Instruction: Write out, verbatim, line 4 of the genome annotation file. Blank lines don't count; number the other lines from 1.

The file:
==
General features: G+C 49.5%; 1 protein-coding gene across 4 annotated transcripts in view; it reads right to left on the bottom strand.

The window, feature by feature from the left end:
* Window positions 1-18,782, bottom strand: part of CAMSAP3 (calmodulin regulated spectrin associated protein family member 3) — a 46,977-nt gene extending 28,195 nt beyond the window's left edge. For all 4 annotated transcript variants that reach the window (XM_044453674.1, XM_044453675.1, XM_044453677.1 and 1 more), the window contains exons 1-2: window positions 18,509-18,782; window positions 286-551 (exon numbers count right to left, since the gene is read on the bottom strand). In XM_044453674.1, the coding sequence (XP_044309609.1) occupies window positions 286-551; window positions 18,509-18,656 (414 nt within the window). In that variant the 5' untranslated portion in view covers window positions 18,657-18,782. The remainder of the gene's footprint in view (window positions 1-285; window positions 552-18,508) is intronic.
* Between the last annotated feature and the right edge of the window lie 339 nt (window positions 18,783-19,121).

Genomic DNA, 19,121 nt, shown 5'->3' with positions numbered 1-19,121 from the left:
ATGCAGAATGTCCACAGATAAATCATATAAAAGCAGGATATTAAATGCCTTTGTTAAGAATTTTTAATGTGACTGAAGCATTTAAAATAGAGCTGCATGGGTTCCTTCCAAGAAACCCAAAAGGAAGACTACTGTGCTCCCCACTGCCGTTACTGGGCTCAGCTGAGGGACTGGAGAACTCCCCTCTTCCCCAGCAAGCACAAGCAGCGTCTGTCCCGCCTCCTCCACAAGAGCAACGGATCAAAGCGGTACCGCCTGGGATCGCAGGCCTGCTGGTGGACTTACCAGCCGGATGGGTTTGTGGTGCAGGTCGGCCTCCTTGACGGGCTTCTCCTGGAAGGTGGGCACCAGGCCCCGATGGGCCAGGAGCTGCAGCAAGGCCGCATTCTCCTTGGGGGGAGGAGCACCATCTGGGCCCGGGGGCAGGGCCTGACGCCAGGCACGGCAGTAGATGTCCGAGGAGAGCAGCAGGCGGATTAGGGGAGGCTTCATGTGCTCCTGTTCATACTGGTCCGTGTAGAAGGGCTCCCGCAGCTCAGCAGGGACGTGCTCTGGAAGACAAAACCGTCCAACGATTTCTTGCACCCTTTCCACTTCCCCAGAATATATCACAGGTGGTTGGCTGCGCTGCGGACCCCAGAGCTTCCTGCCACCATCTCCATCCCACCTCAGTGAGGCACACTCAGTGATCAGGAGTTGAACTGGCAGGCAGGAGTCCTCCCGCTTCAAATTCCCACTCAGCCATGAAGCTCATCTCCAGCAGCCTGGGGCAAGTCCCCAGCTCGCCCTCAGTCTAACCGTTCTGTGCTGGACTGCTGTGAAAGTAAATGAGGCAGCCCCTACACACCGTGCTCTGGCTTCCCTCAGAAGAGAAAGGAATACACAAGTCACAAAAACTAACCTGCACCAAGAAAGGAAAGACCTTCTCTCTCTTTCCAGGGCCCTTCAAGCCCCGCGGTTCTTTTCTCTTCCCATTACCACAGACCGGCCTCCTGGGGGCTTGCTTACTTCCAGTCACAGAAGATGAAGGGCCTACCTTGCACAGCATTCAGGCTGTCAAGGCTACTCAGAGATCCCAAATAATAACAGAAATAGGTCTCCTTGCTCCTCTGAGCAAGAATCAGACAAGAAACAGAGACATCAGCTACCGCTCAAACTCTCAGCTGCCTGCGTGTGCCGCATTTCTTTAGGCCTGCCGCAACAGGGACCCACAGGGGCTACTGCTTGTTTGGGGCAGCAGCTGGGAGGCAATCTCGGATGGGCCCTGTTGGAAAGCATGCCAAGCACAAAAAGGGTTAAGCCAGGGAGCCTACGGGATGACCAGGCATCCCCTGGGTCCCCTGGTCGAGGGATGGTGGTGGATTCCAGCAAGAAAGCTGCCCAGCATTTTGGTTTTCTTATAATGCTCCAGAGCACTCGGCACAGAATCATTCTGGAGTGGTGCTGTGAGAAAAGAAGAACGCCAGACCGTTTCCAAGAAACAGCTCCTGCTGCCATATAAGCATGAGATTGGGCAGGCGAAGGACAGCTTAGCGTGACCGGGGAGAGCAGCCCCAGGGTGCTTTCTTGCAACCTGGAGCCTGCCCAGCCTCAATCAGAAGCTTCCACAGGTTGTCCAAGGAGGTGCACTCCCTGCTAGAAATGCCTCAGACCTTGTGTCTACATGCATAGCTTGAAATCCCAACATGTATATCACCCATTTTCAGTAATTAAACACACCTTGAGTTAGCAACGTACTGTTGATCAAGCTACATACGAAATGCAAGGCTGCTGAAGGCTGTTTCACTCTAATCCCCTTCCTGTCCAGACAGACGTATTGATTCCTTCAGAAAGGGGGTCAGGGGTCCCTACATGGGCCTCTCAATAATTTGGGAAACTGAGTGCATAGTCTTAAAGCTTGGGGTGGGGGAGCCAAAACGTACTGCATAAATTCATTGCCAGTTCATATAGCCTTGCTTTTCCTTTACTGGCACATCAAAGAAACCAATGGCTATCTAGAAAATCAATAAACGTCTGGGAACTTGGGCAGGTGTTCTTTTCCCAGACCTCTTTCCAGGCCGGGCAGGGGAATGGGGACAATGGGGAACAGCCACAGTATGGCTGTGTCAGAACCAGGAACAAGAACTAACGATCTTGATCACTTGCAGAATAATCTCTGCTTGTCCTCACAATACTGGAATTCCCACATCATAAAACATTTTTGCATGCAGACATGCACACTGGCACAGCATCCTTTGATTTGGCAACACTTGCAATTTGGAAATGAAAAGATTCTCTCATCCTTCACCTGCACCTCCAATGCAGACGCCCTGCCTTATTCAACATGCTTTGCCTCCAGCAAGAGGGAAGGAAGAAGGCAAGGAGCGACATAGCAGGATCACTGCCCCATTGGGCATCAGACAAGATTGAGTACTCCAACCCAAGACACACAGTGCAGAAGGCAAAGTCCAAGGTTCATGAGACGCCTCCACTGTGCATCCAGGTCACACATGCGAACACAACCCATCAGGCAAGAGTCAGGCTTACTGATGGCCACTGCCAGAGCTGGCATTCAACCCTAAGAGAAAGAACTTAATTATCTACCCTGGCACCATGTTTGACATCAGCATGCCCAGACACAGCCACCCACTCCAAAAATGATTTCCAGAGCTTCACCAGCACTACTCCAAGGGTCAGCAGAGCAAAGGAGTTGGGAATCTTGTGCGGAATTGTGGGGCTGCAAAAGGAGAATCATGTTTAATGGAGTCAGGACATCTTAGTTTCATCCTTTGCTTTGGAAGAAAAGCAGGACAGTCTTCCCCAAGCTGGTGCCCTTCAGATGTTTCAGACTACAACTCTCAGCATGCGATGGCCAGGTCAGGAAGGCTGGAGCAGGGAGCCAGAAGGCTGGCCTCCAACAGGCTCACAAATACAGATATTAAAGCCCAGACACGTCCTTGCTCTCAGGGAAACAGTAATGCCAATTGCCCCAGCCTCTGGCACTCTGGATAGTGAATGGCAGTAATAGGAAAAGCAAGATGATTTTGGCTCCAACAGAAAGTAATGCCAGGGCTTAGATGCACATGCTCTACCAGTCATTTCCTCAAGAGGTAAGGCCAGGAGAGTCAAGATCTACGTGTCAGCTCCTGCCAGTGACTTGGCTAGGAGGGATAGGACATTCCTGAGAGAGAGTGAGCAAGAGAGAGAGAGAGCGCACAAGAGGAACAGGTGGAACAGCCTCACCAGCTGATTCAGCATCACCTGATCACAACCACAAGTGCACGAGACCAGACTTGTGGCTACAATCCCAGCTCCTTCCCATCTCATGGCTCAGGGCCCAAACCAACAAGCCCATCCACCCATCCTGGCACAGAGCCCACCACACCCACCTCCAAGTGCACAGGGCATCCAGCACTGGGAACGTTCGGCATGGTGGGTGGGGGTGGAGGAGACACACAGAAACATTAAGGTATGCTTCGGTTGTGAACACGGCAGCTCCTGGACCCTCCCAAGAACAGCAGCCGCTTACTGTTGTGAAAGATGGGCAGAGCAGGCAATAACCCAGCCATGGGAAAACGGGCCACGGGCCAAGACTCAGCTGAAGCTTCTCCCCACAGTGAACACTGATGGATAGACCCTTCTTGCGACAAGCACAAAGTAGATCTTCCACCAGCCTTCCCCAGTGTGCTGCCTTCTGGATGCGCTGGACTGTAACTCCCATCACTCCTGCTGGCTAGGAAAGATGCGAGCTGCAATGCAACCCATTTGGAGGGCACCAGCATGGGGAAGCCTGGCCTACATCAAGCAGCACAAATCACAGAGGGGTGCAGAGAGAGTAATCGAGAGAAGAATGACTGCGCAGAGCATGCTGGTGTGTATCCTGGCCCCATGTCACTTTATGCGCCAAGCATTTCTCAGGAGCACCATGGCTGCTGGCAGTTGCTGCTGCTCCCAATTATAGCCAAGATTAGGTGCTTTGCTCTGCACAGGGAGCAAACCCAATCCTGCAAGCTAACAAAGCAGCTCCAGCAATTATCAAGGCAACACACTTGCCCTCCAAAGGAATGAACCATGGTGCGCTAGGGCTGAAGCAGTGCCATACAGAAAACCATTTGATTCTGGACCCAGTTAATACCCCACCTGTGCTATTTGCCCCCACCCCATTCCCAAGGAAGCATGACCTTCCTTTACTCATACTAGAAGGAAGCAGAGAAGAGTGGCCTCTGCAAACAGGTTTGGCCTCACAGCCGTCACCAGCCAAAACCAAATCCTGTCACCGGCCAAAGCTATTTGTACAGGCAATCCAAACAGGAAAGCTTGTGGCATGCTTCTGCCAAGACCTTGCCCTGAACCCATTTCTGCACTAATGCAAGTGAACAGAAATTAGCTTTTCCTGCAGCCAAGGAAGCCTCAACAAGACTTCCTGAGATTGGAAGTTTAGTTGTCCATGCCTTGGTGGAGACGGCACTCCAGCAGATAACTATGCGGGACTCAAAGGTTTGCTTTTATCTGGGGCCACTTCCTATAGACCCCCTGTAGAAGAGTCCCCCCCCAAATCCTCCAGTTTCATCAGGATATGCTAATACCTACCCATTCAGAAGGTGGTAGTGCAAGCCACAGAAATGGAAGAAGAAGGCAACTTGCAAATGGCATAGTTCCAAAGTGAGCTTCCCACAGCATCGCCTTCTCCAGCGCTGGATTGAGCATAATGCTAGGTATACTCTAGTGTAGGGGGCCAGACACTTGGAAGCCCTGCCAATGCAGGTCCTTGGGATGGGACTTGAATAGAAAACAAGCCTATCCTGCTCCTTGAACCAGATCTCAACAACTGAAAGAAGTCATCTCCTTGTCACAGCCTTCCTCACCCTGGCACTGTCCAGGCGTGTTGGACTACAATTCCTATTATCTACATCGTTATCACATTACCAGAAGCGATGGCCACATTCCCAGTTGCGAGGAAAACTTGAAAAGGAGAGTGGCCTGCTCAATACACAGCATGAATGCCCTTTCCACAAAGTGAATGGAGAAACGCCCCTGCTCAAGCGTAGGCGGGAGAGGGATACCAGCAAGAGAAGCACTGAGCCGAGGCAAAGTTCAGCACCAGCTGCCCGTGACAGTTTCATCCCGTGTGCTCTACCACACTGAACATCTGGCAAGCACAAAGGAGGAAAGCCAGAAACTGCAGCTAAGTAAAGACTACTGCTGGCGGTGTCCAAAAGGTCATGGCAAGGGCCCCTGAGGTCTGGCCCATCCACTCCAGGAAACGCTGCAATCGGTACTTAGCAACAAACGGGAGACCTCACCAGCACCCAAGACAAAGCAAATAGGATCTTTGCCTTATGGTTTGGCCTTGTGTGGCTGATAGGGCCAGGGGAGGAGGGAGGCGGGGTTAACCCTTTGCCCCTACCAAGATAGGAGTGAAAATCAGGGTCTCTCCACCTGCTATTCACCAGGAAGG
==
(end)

* Between the last annotated feature and the right edge of the window lie 339 nt (window positions 18,783-19,121).